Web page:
GRAND HAVEN, Mich.– A Chiropractor has actually submitted suit versus state and county health authorities after receiving several cease and desist letters over supposedly not following mask protocols, letters his attorney claims are based upon illegal orders provided by the Michigan Department of Health and Human Services.
The owner of Semlow Peak Performance Chiropractic, on S Beechtree Street in Grand Haven, is being represented by Attorney David Kallman.
The fit, filed Tuesday in Michigan's Court of Claims, notes Governor Whitmer, the Department of Health and Human Services, the Ottawa County Department of Public Health as offenders in the event. Director of the MDHHS, Robert Gordon, and director of the Ottawa County Department of Public Health, Marcia Mansaray, are likewise listed on the filing.
“It was the Ottawa County Department of Public Health, the local department, that started this,” Kallman told FOX 17 in an interview Thursday.
“They're the ones that sent out the cease and desist letter.”
The owner of Semlow received several cease and desist letters for supposedly not following masking procedures at his organization.
“They're threatening him with basically destroying his company through using an illegal process.”
Kallman states the letters are based upon an order provided by Robert Gordon, Director of the state department of Health and Human Services.
“And that if they did not comply with that requirement, then they could be facing criminal charges, they might be facing the summary suspension of their license. And they could be dealing with a case in court where they would request for injunctions by the judge, to shut down their service.”
The problem, Kallman argues, is that the order from the MDHHS is unlawful.
“The Governor was informed by our Supreme Court simply a couple of brief weeks ago that they were acting outside the scope of their authority, what they were doing was unconstitutional,” Kallman stated.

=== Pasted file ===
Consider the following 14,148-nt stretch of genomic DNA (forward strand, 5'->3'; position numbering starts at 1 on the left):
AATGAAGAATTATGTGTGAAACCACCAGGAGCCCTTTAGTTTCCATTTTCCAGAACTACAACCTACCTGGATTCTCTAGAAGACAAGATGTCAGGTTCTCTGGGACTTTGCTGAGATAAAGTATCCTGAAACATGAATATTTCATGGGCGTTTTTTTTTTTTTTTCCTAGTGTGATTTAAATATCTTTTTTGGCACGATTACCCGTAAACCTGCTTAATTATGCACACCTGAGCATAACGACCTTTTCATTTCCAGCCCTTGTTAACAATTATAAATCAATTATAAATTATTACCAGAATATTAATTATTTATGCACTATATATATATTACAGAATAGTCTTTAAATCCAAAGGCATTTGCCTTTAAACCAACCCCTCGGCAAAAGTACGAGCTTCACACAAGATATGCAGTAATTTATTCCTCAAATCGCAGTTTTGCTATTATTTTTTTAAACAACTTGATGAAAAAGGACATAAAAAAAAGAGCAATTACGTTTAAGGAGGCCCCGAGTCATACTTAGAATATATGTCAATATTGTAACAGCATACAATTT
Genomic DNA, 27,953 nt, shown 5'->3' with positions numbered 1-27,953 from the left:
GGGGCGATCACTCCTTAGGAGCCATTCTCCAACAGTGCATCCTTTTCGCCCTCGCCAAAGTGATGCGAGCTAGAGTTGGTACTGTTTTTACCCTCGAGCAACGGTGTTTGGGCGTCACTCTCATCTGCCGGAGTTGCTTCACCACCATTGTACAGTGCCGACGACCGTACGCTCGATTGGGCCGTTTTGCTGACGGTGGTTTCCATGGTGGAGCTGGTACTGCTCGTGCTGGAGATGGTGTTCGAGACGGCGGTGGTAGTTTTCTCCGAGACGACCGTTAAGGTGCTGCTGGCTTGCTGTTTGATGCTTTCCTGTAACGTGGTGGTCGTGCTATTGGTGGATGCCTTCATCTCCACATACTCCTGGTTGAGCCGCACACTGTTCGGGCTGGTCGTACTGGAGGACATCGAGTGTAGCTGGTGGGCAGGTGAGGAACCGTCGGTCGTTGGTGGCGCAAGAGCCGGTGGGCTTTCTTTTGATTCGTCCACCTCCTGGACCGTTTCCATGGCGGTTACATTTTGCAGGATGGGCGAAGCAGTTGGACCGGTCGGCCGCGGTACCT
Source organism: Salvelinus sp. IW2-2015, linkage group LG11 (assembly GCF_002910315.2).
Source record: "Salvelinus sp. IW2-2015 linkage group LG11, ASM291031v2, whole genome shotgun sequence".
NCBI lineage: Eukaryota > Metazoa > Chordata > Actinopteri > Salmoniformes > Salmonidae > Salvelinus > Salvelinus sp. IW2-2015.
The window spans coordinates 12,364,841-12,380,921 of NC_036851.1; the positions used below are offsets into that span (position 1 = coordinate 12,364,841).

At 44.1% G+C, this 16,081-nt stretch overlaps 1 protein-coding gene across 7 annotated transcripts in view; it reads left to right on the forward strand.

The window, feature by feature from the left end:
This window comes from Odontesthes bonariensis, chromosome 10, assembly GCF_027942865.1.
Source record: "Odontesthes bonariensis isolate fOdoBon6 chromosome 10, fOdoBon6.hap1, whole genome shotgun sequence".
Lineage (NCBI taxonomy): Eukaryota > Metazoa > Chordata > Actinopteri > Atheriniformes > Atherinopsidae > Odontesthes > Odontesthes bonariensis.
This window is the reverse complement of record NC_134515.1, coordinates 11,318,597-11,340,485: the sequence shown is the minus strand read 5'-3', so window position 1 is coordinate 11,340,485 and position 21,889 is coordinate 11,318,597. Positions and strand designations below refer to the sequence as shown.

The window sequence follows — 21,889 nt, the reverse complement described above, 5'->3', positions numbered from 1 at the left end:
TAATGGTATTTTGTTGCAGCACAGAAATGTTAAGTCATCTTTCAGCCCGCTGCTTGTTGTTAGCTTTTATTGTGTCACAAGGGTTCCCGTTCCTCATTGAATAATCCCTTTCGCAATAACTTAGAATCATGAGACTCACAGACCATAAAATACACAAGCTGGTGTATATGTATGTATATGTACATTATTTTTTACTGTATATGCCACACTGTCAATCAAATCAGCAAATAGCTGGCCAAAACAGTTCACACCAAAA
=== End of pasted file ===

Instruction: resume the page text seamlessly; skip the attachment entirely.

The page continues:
“Now she's simply doing it through the companies instead of by herself directly. Therefore it's type of like, Well, you know, she's ignoring what the Supreme Court stated.”
Kallman states that his customer does think in the requirement to take preventative measures versus the virus, however without giving up his rights.
“Of course, you do not toss caution to the wind. I mean, there's a virus that needs to be handled,” Kallman stated.
“Does that imply the Governor deserves to trample on our rights, our legal rights, and do things because she has good intents? We don't operate that way.”
The fit is asking the court for a judgment that would declare the MDHHS order unlawful and void.
“We're stating to the state, to Governor Whitmer, to the MDHHS, follow the law. We comprehend you have great objectives, we understand that you desire everybody to be safe. We want the exact same thing, but nobody is above the law.”
The Governor's workplace when reached for remark stated it is their practice not to discuss pending lawsuits.
The Ottawa County Health Department referred our ask for remark to their legal counsel, who has not yet sent a declaration in reaction to the fit.
A spokeswoman for the Michigan Department of Health and Human Services says that they have not yet been served with the suit, so they do not understand the degree of what is being alleged. They do say they are confident the order issued by director Robert Gordon are lawful.
A statement read, in part, “MDHHS Director Robert Gordon provided the order under a different law than the law invalidated by the Michigan Supreme Court. The law under which Director Gordon acted was enacted by the Michigan Legislature specifically to handle upsurges.”